Late Turner – Painting Set Free at Tate Britain and Rembrandt: The Late Works at the National Gallery: curators have been drawn to the later years of these well-known painters.
In the case of Rembrandt (1606 – 1669), his later years were marked by personal hardships, yet he still managed to produce masterpieces. His wife died when he was aged 36, leaving him a single father, around the same time he painted The Night Watch (1642, currently on loan to the Rijksmuseum). His piece The Conspiracy of the Batavians under Claudius Civilis (1661) was hung temporarily in the Amsterdam Town Hall but was ultimately rejected and returned to him. Finally, he was forced to sell his private collection in the 1650s.
This turmoil could explain why Rembrandt used high realism in his paintings, and avoided any idealisation of his own image in his numerous self-portraits. He painted his heavy eyelids, wrinkles, and bulbous nose with great detail; while the clothing is consciously unremarkable. As the museum booklet suggested, Rembrandt was defying the prevailing orthodoxy that only beauty and perfection were worthy of being represented in art.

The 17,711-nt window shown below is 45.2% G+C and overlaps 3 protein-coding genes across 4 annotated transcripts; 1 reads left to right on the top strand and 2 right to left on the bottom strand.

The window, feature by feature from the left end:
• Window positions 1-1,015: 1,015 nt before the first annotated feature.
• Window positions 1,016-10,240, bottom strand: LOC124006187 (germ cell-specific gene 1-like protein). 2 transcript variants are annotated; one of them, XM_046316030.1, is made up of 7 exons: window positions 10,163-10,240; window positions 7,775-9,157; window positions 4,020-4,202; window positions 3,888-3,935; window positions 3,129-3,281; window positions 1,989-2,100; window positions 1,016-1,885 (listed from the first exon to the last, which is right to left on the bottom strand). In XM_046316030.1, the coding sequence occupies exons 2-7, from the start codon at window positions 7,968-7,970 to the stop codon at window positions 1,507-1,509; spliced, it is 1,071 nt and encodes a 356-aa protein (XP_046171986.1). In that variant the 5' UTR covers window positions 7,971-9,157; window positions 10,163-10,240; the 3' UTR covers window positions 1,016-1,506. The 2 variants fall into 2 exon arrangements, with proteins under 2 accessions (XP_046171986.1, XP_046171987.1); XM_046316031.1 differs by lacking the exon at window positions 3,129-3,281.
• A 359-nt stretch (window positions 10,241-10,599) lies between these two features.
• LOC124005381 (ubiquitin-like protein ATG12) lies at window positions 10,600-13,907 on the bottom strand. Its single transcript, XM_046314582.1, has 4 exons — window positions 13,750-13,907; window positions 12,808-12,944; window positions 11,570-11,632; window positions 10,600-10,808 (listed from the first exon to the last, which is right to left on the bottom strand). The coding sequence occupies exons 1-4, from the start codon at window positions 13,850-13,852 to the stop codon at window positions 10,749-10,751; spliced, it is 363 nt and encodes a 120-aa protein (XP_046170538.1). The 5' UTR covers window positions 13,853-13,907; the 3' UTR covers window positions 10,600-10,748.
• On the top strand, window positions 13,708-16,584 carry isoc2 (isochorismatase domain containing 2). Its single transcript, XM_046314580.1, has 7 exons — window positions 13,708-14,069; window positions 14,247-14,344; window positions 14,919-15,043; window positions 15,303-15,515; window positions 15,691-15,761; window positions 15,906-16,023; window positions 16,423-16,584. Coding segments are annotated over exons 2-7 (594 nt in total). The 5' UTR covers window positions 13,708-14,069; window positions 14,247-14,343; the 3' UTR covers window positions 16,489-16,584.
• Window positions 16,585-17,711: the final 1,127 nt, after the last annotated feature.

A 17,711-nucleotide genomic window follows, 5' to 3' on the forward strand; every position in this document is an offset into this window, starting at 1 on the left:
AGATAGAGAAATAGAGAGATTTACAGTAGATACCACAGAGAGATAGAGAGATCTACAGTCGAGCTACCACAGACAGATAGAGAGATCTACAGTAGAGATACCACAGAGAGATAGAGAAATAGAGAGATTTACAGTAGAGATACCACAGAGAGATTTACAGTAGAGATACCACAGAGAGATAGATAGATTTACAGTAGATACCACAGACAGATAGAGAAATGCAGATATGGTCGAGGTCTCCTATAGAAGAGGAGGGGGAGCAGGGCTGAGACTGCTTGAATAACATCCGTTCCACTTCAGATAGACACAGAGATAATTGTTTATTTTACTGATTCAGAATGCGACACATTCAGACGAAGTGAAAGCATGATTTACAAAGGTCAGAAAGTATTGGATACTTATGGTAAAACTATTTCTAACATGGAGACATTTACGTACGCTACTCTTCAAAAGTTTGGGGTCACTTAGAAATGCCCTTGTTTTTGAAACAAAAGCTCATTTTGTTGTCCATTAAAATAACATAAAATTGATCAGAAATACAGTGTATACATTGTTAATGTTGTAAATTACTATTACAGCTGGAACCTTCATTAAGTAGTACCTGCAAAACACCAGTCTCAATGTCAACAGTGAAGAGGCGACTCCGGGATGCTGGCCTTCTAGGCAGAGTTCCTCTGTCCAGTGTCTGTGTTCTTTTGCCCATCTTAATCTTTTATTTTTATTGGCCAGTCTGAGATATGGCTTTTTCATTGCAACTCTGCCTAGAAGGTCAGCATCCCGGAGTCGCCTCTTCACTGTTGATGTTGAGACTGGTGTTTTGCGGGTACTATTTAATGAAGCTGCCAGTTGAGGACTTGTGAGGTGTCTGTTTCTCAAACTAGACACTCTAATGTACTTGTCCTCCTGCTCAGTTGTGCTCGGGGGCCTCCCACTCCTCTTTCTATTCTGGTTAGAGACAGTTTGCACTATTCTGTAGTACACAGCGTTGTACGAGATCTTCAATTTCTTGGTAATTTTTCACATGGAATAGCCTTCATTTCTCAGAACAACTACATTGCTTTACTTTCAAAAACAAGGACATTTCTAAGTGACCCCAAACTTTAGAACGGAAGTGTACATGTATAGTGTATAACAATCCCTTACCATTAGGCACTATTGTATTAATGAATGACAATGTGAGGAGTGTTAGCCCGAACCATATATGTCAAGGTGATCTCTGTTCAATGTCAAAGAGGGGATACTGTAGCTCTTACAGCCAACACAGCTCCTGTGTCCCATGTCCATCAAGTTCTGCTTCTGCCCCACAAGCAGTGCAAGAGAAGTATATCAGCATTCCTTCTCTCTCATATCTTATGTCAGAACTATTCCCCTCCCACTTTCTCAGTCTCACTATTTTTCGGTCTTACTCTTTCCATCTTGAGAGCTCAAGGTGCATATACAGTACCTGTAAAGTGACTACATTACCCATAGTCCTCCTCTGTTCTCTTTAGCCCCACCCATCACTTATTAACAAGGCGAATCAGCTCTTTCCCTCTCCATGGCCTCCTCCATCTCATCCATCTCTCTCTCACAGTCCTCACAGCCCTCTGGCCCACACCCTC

The exhibition includes many prints so patience is required if you go at peak times, but your patience will be rewarded as you discover Rembrandt’s amendments and the differences between the editions. I was fascinated by his use of delicate techniques on distinct materials with beautiful printing qualities, such as vellum (veal skin) and Japanese paper.
My highlights of the NG exhibition are the daring foreshortened corpse in The Anatomy Lesson of Joan Deyman and the spectacular emotions rendered in the two Lucretia portraits. It was lovely seeing masterpieces I knew from the Rijksmuseum and National Gallery of Washington together in London. Rembrandt: The Late Works runs at the National Gallery until 18 January 2015 and will travel to the Rijskmuseum (February 12, 2015 to May 17, 2015).